Problem: Longest Common Subquence Given: X and Y sequences of length m and n respectively Produce: sequence Z that is a subsequence of both X and Y, and has maximum length among all common subsequencesWe'll talk about these as subsequences of strings (sequences of characters), since the visualizations are easier this way, but we accept arbtrary objects, as long as there is an equality test. So, for example,
LCS(holiday,echoed) = hodSo could we try to make a greedy algorithm for this? Well, there is a way to phrase solving the problem as a sequence of "moves". Here are the possible moves:
add&chop - add last element of X to solution, chop the last element off both sequences X-chop - chop the last element off X Y-chop - chop the last element off YTo get "hod" from our example, we might do
chop X, chop X, add-n-chop, chop X chop X chop Y, add-n-chop, chop Y, chop Y, add-n-chopThe problem is, however, how do we chose the right move? If the last two elements of X and Y are the same, the add-n-chop is clearly right. Otherwise, we certainly want either chop-X or chop-Y ... but which?
You can dream up some greedy strategies, but for every reasonable greedy choice you come up with, you will be able to find a counterexample. So, now what?
Algorithm: LLCS (Length of the Longest Common Subsequence) Input: X,m - where X is a sequence of at least m elements Y,n - where Y is a sequnece of at least n elements Output: k - the length of the longest common subsequence of X1,..,Xm and Y1,...,Yn if m = 0 or n = 0 return 0 else if X[m-1] = Y[n-1] return 1 + LLCS(X,m-1,Y,n-1) else return max( LLCS(X,m,Y,n-1) , LLCS(X,m-1),Y,n )This works, as you can see if you try running LLCS.cpp. However, you'll notice it's pretty slow. In fact, if you instrument it to count the number of calls to LLCS, you'll find that it gets out of hand.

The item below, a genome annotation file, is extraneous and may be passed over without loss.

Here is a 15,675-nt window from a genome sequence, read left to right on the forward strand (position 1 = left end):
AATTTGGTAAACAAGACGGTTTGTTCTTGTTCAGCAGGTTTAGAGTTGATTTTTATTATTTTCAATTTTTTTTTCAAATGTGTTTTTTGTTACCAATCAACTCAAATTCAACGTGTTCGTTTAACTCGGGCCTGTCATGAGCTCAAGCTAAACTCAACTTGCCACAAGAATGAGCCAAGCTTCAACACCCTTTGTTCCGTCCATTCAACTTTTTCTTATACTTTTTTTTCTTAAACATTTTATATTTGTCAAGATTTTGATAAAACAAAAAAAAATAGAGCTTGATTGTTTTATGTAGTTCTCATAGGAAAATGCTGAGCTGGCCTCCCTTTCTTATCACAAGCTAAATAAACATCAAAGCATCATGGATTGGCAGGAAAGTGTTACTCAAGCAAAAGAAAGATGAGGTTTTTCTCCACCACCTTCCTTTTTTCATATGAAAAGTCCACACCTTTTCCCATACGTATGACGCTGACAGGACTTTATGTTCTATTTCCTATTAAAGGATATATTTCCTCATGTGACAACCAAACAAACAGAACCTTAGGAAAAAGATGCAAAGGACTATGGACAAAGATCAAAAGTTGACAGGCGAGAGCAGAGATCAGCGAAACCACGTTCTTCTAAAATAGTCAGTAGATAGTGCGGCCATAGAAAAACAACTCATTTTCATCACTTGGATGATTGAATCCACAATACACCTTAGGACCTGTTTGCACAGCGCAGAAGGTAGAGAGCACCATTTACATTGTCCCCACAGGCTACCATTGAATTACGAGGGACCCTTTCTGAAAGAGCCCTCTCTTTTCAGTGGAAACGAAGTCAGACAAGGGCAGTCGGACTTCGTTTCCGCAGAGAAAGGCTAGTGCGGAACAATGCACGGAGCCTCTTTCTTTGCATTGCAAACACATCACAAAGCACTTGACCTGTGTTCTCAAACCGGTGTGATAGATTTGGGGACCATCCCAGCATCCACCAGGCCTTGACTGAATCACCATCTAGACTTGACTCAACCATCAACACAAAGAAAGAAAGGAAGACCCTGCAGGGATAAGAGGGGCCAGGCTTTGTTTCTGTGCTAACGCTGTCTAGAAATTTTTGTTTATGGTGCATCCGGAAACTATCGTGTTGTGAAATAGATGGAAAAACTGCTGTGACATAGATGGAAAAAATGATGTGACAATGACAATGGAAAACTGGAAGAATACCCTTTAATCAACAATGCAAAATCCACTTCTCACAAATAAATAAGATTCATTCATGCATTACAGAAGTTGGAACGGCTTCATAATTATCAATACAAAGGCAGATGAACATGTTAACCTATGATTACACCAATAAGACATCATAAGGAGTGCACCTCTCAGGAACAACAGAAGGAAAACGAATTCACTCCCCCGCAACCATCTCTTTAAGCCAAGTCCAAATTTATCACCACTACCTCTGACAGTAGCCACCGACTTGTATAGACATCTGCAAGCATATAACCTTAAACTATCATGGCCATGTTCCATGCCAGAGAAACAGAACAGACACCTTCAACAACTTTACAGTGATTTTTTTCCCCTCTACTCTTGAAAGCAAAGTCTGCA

$ ./go fourscoresevenyearsago hickorydickorydock The length of the longest common subsequence is 7 number of recursive calls is 46639471764That's 46 billion rucursive calls to compute this! What's going on?
What you should notice is that we end up computing the same things over and over. For example, LCS(ab,a) shows up three times, and we compute LCS(a,a) six times! On longer inputs, this really starts to add up!
T[i][j] = LLCS(X,i,Y,j)If LLCS(X,i,Y,j) hasn't been computed yet, we'll set T[i][j] = -1 to flag that for us. This gives us something like: LLCSmemo.cpp. If we augment this to track the number of recursive calls, things look a lot better!
$ ./gom fourscoresevenyearsago hickorydickorydock The length of the longest common subsequence is 7 number of recursive calls is 419That's about 111 million times faster. I'd call that a god day's work!
Recall that we've phrased the finding of a common subsequence as a sequence of "moves" to make. The problem is, we don't know ahead of time what the best "move" to make is at any given step. However, we discover what at each point is the best "move" as LLCSmemo runs. So what if we augment it to remember which move worked best? In particular, lets create a second table, E, to store that information in. We'll set it up like this:
E[i][j] = 1 if add&chop is the optimum move for X1,...,Xi and Y1,...,Yj = 2 if Y-chop is the optimum move for X1,...,Xi and Y1,...,Yj = 3 if X-chop is the optimum move for X1,...,Xi and Y1,...,Yj
How does this help? Well, we can start over and construct the optimum solution by choosing moves, except that now we have the E-table that tells us, for every scenario, what the optimum move is.An augmented version of the memoized algorithm that does all this is in lcslmemorecover.cpp.